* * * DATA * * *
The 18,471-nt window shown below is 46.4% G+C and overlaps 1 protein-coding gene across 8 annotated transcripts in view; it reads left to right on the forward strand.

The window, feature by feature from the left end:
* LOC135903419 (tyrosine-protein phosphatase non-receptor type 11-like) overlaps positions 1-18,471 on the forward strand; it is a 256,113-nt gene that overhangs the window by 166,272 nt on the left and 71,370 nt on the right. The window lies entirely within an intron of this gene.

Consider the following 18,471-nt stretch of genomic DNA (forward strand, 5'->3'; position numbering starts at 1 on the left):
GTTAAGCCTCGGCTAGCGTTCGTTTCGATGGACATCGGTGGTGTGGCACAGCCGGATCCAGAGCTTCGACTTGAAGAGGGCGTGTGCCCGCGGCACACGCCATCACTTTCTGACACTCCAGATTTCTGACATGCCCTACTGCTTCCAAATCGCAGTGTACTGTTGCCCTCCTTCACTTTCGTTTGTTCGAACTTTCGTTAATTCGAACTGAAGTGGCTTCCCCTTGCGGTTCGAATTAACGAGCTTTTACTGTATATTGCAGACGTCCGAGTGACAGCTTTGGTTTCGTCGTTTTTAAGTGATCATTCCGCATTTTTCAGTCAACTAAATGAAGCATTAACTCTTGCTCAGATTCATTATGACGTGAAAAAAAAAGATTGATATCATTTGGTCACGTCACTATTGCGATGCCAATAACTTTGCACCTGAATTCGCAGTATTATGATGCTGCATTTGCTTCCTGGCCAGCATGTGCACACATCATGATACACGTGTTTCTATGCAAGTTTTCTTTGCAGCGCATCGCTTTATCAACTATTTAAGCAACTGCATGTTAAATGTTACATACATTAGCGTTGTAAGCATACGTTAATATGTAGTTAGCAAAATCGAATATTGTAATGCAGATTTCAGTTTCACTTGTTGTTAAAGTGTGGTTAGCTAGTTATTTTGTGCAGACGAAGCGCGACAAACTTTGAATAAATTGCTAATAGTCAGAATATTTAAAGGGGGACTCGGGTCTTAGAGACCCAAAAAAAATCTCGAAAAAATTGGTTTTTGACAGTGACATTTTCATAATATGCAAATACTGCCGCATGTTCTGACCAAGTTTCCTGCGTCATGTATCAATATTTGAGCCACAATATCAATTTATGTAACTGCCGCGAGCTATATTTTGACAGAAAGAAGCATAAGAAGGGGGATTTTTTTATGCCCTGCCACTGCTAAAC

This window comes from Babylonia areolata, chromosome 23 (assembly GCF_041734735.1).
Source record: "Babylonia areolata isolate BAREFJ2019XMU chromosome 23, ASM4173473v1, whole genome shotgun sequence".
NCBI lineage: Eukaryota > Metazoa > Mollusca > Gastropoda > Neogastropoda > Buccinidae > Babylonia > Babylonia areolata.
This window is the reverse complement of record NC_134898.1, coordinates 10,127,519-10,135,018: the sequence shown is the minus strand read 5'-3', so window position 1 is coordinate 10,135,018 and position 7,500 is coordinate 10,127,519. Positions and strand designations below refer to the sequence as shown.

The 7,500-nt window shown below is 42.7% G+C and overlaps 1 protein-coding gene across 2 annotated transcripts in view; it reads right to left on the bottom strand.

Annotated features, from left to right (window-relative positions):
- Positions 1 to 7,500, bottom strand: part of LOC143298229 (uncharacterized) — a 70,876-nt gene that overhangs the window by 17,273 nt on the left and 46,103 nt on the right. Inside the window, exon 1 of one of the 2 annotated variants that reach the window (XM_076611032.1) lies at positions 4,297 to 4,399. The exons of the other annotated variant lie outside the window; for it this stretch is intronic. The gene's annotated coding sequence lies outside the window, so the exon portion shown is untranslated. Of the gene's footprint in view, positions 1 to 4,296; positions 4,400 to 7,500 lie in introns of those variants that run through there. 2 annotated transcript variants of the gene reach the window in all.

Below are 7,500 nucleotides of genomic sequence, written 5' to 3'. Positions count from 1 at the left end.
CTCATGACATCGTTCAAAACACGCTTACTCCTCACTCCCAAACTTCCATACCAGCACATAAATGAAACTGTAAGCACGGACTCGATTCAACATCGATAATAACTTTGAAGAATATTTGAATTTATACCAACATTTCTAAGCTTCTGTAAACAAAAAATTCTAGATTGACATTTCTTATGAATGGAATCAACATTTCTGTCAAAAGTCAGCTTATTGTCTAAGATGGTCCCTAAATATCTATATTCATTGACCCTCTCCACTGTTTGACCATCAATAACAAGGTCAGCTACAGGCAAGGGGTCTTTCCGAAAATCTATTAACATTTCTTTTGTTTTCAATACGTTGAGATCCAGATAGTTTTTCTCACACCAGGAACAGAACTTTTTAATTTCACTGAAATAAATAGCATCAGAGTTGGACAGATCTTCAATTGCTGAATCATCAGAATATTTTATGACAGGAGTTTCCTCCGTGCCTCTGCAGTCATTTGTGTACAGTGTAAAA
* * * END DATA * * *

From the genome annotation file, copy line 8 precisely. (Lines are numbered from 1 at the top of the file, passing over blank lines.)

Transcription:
NCBI lineage: Eukaryota > Metazoa > Mollusca > Gastropoda > Neogastropoda > Buccinidae > Babylonia > Babylonia areolata.